A wildfire driven by winds gusting up to 80 mph continued to burn through rugged terrain in northeastern Sonoma County Thursday, forcing up to 2,000 people from their homes and prompting warnings that many more should be ready to evacuate. An undetermined number of homes have been destroyed.
Evacuations were ordered late Wednesday in the sparsely populated area in the hills east of Cloverdale. Mandatory evacuation orders expanded before dawn Thursday to include the town of Geyserville, a community of about 900 centered at the junction of U.S. 101 and Highway 128 about 20 miles north of Santa Rosa. Evacuation orders have been issued for approximately 2,000 people, Sonoma County Sheriff Mark Essick said during a noon press conference on Thursday.
"This is not the time to stay. It's the time to leave," Essick said about residents resistant to the evacuation orders.
Essick said an evacuation warning has also been issued for the unincorporated area north of Healdsburg.
The blaze, dubbed the Kincade Fire, started just before 9:30 p.m. Wednesday and had consumed an estimated 10,000 acres on both sides of the Sonoma-Lake county line by 4 a.m. Thursday. It was 0% contained. Cal Fire incident commander Mike Parkes said the burn area is probably larger, but mapping of the fire had been difficult.
There were varying reports on damage. Cal Fire said in a 7 a.m. update that the blaze, burning in an area where PG&E had shut off power Wednesday afternoon due to the onset of gusty winds and plummeting humidity, had damaged two structures. But social media posts from journalists in the area showed residences that had been destroyed in the fire. Parkes said at a noon press conference that an undetermined number of structures have been destroyed, but crews could not yet determine if they were residences or outbuildings.
Beverly Hansel, who evacuated her Alexander Valley home, said she heard news of the fire at about 10 p.m. while watching the news. She said she lost her home, which she shared with her daughter and daughter's boyfriend, to the fire.
"And then as soon as we started packing our stuff, we realized we had to get out now," Hansel said. "We didn't grab any of it. Some of it we got, but not very much. We just have a little vehicle. And we watched the rest of it burn down. It’s heartbreaking. It’s heartbreaking."
Hansel said she wants to leave Sonoma County, because she’s sick of wildfires after losing her home Wednesday night and after being evacuated two years ago, referring to the devastating 2017 North Bay fires that killed 44 and damaged or destroyed 21,000 homes.
Cal Fire responded by rushing bulldozers and strike teams to the area and ordering crews to be held on duty as forces were marshaled to try to slow the spread of the blaze. After first light Thursday, the agency began deploying air tankers to drop fire retardant in an effort to protect structures and slow the fire's spread.
Parkes said approximately 500 personnel from several agencies are battling the blaze.
The Sonoma County Sheriff's Office ordered evacuations for:
All of the town of Geyserville
Pine Flat Road
Geysers Road to Highway 128
Red Winery Road
Alexander Mountain Road
Highway 128 from Geysers Road to River Road including, the River Rock Casino
All roads off River Road
Three evacuation centers were set up:
Healdsburg Community Center, 1557 Healdsburg Ave.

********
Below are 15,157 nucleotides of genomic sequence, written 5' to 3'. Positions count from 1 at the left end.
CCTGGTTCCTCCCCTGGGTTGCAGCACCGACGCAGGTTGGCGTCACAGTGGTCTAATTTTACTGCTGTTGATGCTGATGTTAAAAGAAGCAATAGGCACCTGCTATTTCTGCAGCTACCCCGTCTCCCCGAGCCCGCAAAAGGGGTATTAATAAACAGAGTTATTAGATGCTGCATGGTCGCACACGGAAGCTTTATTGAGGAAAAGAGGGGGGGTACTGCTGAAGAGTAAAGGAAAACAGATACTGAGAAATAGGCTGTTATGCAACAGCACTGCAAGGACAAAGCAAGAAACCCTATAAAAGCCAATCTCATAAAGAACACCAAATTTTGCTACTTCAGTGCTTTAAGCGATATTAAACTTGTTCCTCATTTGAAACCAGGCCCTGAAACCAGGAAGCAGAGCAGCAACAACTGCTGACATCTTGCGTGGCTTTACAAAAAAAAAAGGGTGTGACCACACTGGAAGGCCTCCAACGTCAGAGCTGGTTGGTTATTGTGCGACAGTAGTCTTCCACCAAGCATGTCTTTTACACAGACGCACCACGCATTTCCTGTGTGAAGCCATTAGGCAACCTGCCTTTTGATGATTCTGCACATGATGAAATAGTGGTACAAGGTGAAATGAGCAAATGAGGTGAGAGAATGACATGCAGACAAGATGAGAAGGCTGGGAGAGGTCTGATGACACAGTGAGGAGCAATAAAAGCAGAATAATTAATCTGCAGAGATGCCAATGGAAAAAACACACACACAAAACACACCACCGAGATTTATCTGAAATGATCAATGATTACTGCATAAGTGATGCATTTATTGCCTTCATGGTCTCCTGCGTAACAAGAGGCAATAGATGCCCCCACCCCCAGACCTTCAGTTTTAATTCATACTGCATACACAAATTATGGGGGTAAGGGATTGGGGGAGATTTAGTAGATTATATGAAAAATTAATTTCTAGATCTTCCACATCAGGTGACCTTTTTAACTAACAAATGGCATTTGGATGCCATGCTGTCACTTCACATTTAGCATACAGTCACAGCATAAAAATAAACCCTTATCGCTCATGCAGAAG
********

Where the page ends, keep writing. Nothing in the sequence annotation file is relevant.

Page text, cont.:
Santa Rosa Veterans Memorial Building, 1351 Maple Ave.
Sonoma County Fairgrounds, 1350 Bennett Valley Rd.
An evacuation center was initially established at Windsor High School, but the location was shut down early Thursday as the school day began and evacuees were sent to the Healdsburg site.
Healdsburg Mayor David Hagele said city officials are doing their best to provide support to residents who fled their homes.
"What we have been trying to do here in Healdsburg is provide a welcoming spot for people that are displaced or that have to evacuate. You can come here and we will do our best to take care of you," Hagele said.
The fire reportedly started near an electrical generating facility near Kincade Road, about 13 miles east of the town of Cloverdale. No cause had been determined by early Thursday.
That area, known as The Geysers, is the site of numerous geothermal generating sites. Calpine, perhaps the biggest operator in the area, said in an email that the blaze had "flashed" through a portion of its facilities late Wednesday.
"We believe there is relatively minor damage to our facilities and further threat has passed," the Calpine statement said. The company said that it had shut down its power lines in the area before the blaze started, "consistent with our fire prevention protocols."
"We do not believe our facilities caused the fire," Calpine said. "There are power lines operated by third parties across The Geysers."
After igniting, walls of flame were pushed through steep terrain by red-flag fire weather conditions that had been forecast for several days.
Remote weather stations in the vicinity — including several installed by PG&E as part of its fire weather forecasting effort — showed winds gusting over 70 mph in the area where the fire was burning. One, a PG&E weather station on Pine Flat Road in the fire area, recorded a gust of 80 mph around 10 p.m. At the same time, humidity in the area fell into the single digits.
The fire rattled many residents of the Santa Rosa area, who said on social media they were reminded of the early-morning arrival of the Tubbs Fire in October 2017, which started near Calistoga and raged more than 10 miles across the hills to incinerate whole neighborhoods.
KQED's Sonja Hutson and Don Clyde contributed to this post.
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